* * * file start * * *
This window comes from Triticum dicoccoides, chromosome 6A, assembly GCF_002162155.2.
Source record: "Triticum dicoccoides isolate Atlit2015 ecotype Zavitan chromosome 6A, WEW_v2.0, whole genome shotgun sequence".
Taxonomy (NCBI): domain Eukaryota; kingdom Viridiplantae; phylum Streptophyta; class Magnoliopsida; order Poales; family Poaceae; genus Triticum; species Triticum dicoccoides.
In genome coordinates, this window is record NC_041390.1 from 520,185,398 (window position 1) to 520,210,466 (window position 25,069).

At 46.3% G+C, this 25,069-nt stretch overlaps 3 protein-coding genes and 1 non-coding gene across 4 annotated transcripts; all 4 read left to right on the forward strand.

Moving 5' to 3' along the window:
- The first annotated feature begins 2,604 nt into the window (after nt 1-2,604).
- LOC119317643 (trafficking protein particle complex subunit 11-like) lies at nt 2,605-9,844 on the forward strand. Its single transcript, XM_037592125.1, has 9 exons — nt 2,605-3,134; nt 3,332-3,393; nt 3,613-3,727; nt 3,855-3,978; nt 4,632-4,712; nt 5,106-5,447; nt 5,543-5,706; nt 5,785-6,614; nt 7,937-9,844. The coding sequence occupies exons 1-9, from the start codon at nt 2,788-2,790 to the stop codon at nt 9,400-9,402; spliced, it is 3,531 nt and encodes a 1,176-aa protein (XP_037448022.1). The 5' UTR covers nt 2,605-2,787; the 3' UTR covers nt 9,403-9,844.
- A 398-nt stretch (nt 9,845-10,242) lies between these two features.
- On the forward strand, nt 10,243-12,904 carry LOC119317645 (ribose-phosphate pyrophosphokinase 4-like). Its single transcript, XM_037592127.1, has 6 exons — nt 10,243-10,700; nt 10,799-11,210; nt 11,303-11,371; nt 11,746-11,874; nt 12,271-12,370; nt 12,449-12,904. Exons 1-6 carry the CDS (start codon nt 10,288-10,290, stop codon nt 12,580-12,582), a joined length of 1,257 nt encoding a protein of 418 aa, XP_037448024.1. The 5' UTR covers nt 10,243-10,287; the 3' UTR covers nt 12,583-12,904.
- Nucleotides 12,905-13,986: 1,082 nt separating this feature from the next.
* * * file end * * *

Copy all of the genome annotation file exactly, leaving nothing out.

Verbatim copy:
This window comes from Triticum dicoccoides, chromosome 6A, assembly GCF_002162155.2.
Source record: "Triticum dicoccoides isolate Atlit2015 ecotype Zavitan chromosome 6A, WEW_v2.0, whole genome shotgun sequence".
Taxonomy (NCBI): domain Eukaryota; kingdom Viridiplantae; phylum Streptophyta; class Magnoliopsida; order Poales; family Poaceae; genus Triticum; species Triticum dicoccoides.
In genome coordinates, this window is record NC_041390.1 from 520,185,398 (window position 1) to 520,210,466 (window position 25,069).

At 46.3% G+C, this 25,069-nt stretch overlaps 3 protein-coding genes and 1 non-coding gene across 4 annotated transcripts; all 4 read left to right on the forward strand.

Moving 5' to 3' along the window:
- The first annotated feature begins 2,604 nt into the window (after nt 1-2,604).
- LOC119317643 (trafficking protein particle complex subunit 11-like) lies at nt 2,605-9,844 on the forward strand. Its single transcript, XM_037592125.1, has 9 exons — nt 2,605-3,134; nt 3,332-3,393; nt 3,613-3,727; nt 3,855-3,978; nt 4,632-4,712; nt 5,106-5,447; nt 5,543-5,706; nt 5,785-6,614; nt 7,937-9,844. The coding sequence occupies exons 1-9, from the start codon at nt 2,788-2,790 to the stop codon at nt 9,400-9,402; spliced, it is 3,531 nt and encodes a 1,176-aa protein (XP_037448022.1). The 5' UTR covers nt 2,605-2,787; the 3' UTR covers nt 9,403-9,844.
- A 398-nt stretch (nt 9,845-10,242) lies between these two features.
- On the forward strand, nt 10,243-12,904 carry LOC119317645 (ribose-phosphate pyrophosphokinase 4-like). Its single transcript, XM_037592127.1, has 6 exons — nt 10,243-10,700; nt 10,799-11,210; nt 11,303-11,371; nt 11,746-11,874; nt 12,271-12,370; nt 12,449-12,904. Exons 1-6 carry the CDS (start codon nt 10,288-10,290, stop codon nt 12,580-12,582), a joined length of 1,257 nt encoding a protein of 418 aa, XP_037448024.1. The 5' UTR covers nt 10,243-10,287; the 3' UTR covers nt 12,583-12,904.
- Nucleotides 12,905-13,986: 1,082 nt separating this feature from the next.